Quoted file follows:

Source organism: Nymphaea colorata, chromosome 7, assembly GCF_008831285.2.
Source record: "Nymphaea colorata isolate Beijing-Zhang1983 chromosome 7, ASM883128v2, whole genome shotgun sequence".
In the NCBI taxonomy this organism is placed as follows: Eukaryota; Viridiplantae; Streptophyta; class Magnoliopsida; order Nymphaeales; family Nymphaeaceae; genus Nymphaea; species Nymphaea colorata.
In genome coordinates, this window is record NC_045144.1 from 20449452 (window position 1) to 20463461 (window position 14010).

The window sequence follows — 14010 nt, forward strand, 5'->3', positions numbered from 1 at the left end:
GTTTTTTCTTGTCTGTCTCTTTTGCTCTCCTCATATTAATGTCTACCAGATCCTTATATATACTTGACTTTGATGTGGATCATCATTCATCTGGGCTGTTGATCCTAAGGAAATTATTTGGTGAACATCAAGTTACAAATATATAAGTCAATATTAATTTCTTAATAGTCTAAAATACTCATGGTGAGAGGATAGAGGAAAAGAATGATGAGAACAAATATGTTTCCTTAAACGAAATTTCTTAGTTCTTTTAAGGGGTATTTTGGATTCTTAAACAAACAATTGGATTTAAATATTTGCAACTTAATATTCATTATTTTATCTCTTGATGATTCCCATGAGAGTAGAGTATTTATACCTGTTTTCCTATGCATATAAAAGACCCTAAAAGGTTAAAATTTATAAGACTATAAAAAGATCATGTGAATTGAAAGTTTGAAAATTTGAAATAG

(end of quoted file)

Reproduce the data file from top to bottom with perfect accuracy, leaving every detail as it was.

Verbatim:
Source organism: Nymphaea colorata, chromosome 7, assembly GCF_008831285.2.
Source record: "Nymphaea colorata isolate Beijing-Zhang1983 chromosome 7, ASM883128v2, whole genome shotgun sequence".
In the NCBI taxonomy this organism is placed as follows: Eukaryota; Viridiplantae; Streptophyta; class Magnoliopsida; order Nymphaeales; family Nymphaeaceae; genus Nymphaea; species Nymphaea colorata.
In genome coordinates, this window is record NC_045144.1 from 20449452 (window position 1) to 20463461 (window position 14010).

The window sequence follows — 14010 nt, forward strand, 5'->3', positions numbered from 1 at the left end:
GTTTTTTCTTGTCTGTCTCTTTTGCTCTCCTCATATTAATGTCTACCAGATCCTTATATATACTTGACTTTGATGTGGATCATCATTCATCTGGGCTGTTGATCCTAAGGAAATTATTTGGTGAACATCAAGTTACAAATATATAAGTCAATATTAATTTCTTAATAGTCTAAAATACTCATGGTGAGAGGATAGAGGAAAAGAATGATGAGAACAAATATGTTTCCTTAAACGAAATTTCTTAGTTCTTTTAAGGGGTATTTTGGATTCTTAAACAAACAATTGGATTTAAATATTTGCAACTTAATATTCATTATTTTATCTCTTGATGATTCCCATGAGAGTAGAGTATTTATACCTGTTTTCCTATGCATATAAAAGACCCTAAAAGGTTAAAATTTATAAGACTATAAAAAGATCATGTGAATTGAAAGTTTGAAAATTTGAAATAG